SCENES FROM THE OPERATING ROOM DURING ORLAN'S 7TH PLASTIC SURGICAL OPERATION ENTITLED NEW YORK OMNIPRESENCE. NOVEMBER 21, 1993, PROCEDURE INVOLVED SEWING IMPLANTS INTO ORLAN'S TEMPLES TO CREATE TWO LUMPS, AND PLACEMENT OF AN IMPLANT INTO HER CHIN THROUGH THE LIFTING OF FLESH AND INSERTION OF MUSCLE TISSUE.
Consider the theater of Orlan. It aims to impact memory, to physically condition this mental state, thereby suggesting that one's thoughts and the recollection upon which they rely can somehow be tangibly modeled, shaped. In its deliberate diversity Orlan's art constructs memory through a plurality of media that will ensure that "something"--whether a face (hers), a feeling (yours), a desire (of artist and spectator)--be both transmitted and received. Text plays an active role in this process and is submitted to as wide a range of articulations as are images, Orlan's self- produced self- imagery
investigate the philosophical and political dimensions of communications processes. Equally concerned with the aesthetic and the social aspects of verbal and nonverbal interactions, I examine linguistic systems, dialogic exchanges, and interspecies communication. In 1998, to further expand my investigation of communications processes, I proposed Transgenic Art, a new art form based on the use of genetic engineering techniques to transfer synthetic genes to an organism or to transfer natural genetic material from one species into another in order to create unique living beings. The nature of this new art is defined not only by the birth and growth of a new plant or animal, but above all by the nature of the relationship between artist, public, and transgenic organismñwhich must be respected, loved, and nurtured like any other organism.
Roxy Paine Sculptures
"Kick Butt" by Roxy Paine 1992 (at the Herron Test Site)
This piece is activated every few minutes. The boot rises
slowly, then releases on its pendulum arm, swinging back
and kicking the rubber bust of the artist's lower torso which
then reverberates on its springy stand.
"Plug-in Painting" by Roxy Paine 1995 (at the R. Feldman Gallery, Soho)
A large 'canvas' with randomly placed inserts which accept the intriticately
molded larger-than-life brushstrokes.
"The Flinger" by Roxy Paine 1995 (at the R. Feldman Gallery, Soho)
The Flinger sits dormant most of the time. On periodic intervals,
the masterfully welded machine lowers its arm, grabs a card,
and flings it across the room, exposing the next card. The sequence
of cards record conversations of the artist and was restocked daily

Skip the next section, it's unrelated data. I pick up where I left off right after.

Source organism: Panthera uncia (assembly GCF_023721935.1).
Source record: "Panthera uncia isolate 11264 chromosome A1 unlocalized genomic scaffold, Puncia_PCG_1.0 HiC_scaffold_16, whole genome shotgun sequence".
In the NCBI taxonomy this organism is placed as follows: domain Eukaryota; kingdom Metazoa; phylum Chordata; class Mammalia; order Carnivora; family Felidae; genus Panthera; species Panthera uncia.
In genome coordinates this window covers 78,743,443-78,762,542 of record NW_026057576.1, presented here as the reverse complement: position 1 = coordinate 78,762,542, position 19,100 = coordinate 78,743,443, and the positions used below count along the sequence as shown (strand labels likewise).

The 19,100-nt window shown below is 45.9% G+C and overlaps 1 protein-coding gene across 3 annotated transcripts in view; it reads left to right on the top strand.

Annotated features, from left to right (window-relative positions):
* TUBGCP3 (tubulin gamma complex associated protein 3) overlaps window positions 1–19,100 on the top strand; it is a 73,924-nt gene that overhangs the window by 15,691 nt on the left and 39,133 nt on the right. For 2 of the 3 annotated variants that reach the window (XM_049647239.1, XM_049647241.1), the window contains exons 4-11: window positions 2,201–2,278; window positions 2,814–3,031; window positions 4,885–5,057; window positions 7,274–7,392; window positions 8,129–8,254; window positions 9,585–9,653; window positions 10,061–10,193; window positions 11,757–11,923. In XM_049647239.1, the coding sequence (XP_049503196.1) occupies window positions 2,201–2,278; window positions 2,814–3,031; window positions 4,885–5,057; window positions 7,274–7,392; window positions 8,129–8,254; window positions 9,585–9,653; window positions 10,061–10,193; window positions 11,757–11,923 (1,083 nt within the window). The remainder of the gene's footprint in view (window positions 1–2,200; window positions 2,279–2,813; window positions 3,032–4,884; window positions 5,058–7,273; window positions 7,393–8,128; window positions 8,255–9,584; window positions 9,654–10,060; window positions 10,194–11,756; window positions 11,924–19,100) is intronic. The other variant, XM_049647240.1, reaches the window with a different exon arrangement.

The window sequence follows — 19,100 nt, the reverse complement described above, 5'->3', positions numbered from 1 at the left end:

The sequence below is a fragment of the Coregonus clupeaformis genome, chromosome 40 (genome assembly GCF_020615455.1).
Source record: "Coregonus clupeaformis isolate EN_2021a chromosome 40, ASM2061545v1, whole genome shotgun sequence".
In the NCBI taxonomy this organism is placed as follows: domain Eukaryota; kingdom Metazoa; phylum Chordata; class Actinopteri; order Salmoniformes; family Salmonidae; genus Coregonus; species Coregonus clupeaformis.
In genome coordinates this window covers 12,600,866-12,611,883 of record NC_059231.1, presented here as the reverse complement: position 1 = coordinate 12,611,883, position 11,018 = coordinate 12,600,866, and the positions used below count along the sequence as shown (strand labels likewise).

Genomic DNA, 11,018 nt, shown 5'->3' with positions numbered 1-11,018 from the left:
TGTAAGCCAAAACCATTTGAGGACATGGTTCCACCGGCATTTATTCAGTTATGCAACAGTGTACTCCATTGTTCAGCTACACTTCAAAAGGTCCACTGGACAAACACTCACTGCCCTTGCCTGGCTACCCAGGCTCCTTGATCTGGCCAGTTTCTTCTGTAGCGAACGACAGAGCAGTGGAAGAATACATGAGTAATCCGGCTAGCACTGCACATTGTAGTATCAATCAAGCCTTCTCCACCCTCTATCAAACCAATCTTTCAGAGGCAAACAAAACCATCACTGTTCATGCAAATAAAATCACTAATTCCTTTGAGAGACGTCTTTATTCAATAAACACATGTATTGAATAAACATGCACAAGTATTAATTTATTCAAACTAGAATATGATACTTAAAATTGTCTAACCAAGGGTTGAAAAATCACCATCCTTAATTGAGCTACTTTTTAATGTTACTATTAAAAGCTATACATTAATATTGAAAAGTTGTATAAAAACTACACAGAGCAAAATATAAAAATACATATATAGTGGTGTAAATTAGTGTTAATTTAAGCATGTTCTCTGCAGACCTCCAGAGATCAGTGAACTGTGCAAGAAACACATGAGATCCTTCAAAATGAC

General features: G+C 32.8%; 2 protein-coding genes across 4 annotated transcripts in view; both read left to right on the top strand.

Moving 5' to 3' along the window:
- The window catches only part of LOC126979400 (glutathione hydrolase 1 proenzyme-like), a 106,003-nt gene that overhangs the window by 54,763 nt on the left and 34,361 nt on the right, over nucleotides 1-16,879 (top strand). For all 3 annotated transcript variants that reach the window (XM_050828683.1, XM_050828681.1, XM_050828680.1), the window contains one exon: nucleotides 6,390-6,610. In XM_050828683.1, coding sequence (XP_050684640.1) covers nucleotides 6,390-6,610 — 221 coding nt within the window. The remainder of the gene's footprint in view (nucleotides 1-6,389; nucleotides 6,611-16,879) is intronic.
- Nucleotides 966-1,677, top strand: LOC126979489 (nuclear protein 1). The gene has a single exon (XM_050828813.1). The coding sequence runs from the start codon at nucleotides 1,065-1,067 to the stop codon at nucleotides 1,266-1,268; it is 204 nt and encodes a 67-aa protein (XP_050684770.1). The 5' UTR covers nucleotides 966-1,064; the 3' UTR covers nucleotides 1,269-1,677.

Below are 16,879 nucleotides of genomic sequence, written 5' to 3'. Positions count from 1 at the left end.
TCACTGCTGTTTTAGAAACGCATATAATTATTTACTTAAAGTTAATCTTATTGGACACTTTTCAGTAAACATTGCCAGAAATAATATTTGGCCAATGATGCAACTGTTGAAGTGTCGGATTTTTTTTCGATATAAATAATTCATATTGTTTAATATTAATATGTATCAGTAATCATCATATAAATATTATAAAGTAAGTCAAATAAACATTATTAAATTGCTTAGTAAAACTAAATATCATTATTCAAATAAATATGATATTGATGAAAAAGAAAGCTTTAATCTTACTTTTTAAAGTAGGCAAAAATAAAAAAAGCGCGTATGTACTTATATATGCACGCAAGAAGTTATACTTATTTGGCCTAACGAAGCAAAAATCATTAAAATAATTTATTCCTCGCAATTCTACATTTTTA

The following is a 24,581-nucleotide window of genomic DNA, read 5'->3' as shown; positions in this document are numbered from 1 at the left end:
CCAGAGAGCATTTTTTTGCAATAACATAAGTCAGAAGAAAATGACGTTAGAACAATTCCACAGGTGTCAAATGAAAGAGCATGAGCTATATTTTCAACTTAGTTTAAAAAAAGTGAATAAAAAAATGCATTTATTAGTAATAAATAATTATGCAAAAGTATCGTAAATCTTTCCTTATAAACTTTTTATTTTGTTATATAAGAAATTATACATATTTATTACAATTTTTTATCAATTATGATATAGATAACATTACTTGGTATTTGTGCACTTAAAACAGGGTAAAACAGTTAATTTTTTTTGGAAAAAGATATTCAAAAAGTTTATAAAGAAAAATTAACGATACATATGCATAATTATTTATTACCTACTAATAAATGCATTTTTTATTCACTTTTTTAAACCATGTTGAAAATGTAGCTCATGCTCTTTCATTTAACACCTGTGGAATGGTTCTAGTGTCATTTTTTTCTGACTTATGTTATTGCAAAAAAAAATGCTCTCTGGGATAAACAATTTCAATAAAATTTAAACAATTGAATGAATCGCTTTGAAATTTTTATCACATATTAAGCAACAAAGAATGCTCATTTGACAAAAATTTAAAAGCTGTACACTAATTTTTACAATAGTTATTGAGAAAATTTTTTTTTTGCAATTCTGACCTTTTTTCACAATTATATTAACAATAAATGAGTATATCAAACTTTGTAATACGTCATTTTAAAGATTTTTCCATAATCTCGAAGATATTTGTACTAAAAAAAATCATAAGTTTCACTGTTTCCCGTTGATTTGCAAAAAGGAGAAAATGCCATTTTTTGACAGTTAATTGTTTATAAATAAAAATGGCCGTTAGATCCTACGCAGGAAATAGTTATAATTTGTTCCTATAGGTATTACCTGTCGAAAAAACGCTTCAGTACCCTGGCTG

during the month-long showing of the piece.
udith Scott (born 1943), a fifty-five year old woman with Down's Syndrome, has spent the past ten years producing a series of totally non-functional objects which, to us, appear to be works of sculpture, except that the notion of sculpture is far beyond Judith's understanding. As well as being mentally handicapped, Judith cannot hear or speak, and she has little concept of language. There is no way of asking her what she is doing, yet her compulsive involvement with the shaping of abstract forms in space seems to imply that at some level she knows. Judith possesses no concept of art, no understanding of its meaning or function. She does not know that she is an artist, nor does she understand that the objects she creates are perceived by others as works of art. Whatever she is doing she is definitely not concerned with the making of art. What then is she doing? Unmistakably she is working, and working hard. Her formidable concentration surpasses that of most professional artists.
Hanna Hoch was born in 1889 and grow up in Germany in the small town of bourgeois milie. She was from a middle class family. In 1912 at the age of 22 she left home to attend college in Berlin. She was supported by her family, and also worked at a newspaper and magazine publisher. Later in life she would worked as a pattern and handy craft designer for several women's magazines.
In the early 1920's Hanna was involved fellow dada artist Raoul Hausmann. Hausmann was married and remained with his wife. Around 1926 they split up and Hanna started a relationship with Dutch writer Til Brugman. The two women lived together in until 1929. Hoch was briefly married to Kurt Matthies but remained childless. She continued to create and show her work through out her life. She died in Berlin 1978.